This was the message of Archbishop Charles Chaput in his address to the 15th symposium of the Canon Law Society meeting last month in Slovakia, a country that has known the meaning of suppression under totalitarian regimes that rejected God. Catholicism in Europe has lived under wars, revolutions and totalitarianism.

The first lie

In speaking of Christians under totalitarian regimes, Chaput said:
“They know the real cost of Christian witness from bitter experience—and also, unfortunately, the cost of cowardice, collaboration and self-delusion in the face of evil. Many Catholics in Western Europe today simply don’t understand those costs. Nor do they seem to care. As a result, many are indifferent to the process in our countries that social scientists like to call 'secularization' but which, in practice, involves repudiating the Christian roots and soul of our civilization.’
Chaput calls this the first big lie: that Europe can be understood without Christianity:
"The unique genius and meaning of Western civilization cannot be understood without the 20 centuries of Christian context in which they developed. A people who do not know their history, do not know themselves. They are a people doomed to repeat the mistakes of their past because they cannot see what the present, which always flowers out of the past, requires of them."
Religion is being systematically reduced to a private lifestyle choice that does not have the right to a voice in the public square. Why? Because Christianity, specifically Catholicism, has a voice that speaks of God, of truth, of the sanctity of human life from conception:
"Efforts have been made to discourage or criminalize the expression of certain Catholic beliefs as 'hate speech'. Our courts and legislatures now routinely take actions that undermine marriage and family life, and seek to scrub our public life of Christian symbolism and signs of influence."
In Europe, such hostility is marked by its open contempt for Christianity. Ths state has become an absolute, an idol. Freedom of worship is very important, but still leaves Christianity to be marginalised and privatised. What Chaput is calling for is both freedom to worship and for religious freedom, which ensures Christianity has a voice in public debate.

Chaput notes that this secularism can sometimes be promoted with good intentions. After all, some would say we live in a pluralistic multi-faith, multi-ethnic and culturally diverse continent. English Dominican theologian Aidan Nichols OP has labelled this pluralism “communitarianism by non-religious elites.” This seems to imply a deliberate attempt at social engineering rather than the results of history and circumstance.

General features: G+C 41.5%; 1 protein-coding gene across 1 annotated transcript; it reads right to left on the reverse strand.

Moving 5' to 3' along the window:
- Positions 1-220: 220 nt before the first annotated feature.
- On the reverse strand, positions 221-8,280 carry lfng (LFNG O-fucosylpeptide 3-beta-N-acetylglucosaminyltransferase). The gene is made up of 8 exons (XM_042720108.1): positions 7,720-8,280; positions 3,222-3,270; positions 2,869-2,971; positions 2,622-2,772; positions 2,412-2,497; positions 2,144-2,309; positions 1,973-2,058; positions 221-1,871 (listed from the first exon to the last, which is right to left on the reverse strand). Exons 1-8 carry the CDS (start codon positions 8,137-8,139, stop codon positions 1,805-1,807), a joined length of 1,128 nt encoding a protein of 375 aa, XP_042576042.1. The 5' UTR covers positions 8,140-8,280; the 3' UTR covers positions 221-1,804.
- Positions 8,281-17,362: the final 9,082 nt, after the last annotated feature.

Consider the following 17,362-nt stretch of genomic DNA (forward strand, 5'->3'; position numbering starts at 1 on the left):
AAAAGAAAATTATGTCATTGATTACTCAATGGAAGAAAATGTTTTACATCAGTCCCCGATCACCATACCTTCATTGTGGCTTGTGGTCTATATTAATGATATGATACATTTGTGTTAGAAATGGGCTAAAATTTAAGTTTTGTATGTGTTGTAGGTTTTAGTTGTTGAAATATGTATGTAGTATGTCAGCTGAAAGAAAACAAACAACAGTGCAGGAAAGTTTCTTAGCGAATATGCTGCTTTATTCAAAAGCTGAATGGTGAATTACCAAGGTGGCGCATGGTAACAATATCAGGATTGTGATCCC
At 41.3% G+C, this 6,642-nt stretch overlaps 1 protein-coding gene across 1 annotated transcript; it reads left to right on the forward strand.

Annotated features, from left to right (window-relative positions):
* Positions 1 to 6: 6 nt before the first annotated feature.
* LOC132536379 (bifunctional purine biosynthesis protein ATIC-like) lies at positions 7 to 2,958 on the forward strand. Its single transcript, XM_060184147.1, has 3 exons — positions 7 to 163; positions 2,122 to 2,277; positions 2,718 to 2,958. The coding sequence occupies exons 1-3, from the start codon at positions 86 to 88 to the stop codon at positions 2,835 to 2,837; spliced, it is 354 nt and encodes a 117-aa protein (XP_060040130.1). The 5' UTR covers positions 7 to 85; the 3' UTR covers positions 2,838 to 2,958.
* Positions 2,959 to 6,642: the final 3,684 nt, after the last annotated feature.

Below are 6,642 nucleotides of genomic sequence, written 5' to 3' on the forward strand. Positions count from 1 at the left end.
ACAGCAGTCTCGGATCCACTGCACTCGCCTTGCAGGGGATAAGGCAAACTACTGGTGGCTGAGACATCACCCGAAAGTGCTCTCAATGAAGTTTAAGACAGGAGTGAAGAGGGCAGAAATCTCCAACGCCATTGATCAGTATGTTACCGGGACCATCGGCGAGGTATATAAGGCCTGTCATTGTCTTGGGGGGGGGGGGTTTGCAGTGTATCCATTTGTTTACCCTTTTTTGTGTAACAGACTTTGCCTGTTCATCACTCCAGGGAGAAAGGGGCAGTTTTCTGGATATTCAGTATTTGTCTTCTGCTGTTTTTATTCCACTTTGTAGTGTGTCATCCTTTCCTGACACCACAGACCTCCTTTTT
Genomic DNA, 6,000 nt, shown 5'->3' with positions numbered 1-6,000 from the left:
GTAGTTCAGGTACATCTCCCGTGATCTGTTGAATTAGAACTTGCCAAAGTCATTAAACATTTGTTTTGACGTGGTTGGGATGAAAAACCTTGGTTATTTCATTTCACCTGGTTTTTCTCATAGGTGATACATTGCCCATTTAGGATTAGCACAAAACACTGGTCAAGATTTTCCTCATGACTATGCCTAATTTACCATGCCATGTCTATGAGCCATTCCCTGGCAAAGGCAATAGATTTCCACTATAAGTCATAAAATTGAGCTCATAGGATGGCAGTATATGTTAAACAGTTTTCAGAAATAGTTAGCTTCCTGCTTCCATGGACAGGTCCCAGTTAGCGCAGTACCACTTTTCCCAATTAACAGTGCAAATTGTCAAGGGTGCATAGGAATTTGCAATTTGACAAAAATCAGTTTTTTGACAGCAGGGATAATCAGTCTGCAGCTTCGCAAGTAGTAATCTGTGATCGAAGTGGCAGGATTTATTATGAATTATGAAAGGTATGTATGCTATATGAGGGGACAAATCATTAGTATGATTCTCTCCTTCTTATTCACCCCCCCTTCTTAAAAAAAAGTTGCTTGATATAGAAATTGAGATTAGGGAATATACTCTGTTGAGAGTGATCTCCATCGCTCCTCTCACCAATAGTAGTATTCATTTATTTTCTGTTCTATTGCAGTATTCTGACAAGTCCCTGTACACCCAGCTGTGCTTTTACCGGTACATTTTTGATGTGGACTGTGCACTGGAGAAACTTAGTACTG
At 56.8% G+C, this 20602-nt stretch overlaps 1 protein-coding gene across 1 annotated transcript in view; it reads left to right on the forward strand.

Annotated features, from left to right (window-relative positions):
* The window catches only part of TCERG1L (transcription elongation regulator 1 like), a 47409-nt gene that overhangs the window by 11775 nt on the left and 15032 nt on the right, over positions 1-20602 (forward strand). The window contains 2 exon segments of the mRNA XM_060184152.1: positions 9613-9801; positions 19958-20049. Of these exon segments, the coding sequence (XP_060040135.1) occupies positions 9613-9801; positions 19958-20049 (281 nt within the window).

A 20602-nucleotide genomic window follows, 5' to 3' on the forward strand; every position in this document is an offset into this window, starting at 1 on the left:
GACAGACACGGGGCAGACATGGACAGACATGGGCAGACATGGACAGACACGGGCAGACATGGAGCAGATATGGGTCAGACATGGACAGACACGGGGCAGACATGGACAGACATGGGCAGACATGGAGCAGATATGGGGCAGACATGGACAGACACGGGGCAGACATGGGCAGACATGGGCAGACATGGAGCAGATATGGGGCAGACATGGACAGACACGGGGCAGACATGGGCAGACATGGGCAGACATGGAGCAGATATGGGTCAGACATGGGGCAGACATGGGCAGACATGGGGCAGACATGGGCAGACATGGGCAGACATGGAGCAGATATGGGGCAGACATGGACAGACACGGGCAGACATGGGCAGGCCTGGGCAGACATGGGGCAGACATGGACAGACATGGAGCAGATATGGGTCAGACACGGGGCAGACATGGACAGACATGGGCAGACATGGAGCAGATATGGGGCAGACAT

However, it is also being promoted to marginalise and to neutralise the voice of Christians in society. The daily lived experience of Christians testifies to this injustice.
“To be European is to be the heir of a profound Christian synthesis of Greek philosophy and art, Roman Law and biblical truth”
Chaput says, echoing Pope Benedict’s own thought. Chaput  goes on to quote Dietrich Bonhoeffer:
“The unity of the West is not an idea but a historical reality, of which the sole foundation is Christ.”
Chaput tells us that we, as Europeans, cannot dispense with our history. Superficial concern about not offending our fellow non-Christians does not justify the silencing of Europe’s Chrisitan heritage. Despite what the "new atheists" claim, Christianity is not imposed upon anyone. The only confessional states in the world today are those ruled by Islamist or atheistic dictatorships:
“regimes that have rejected the Christian West’s belief in individual rights and the balance of powers.”
The second lie

Chaput tells that there is a second big lie at the heart of this autonomous society:
"the lie that there is no unchanging truth".
This is particularly pertinent in the moral discourse of today. Relativism has now become the civil religion and public religion in modern society. Objective truth is rejected as a dangerous idea. Relativism is proposed as a means of keeping peace, eqaulity and tolerance.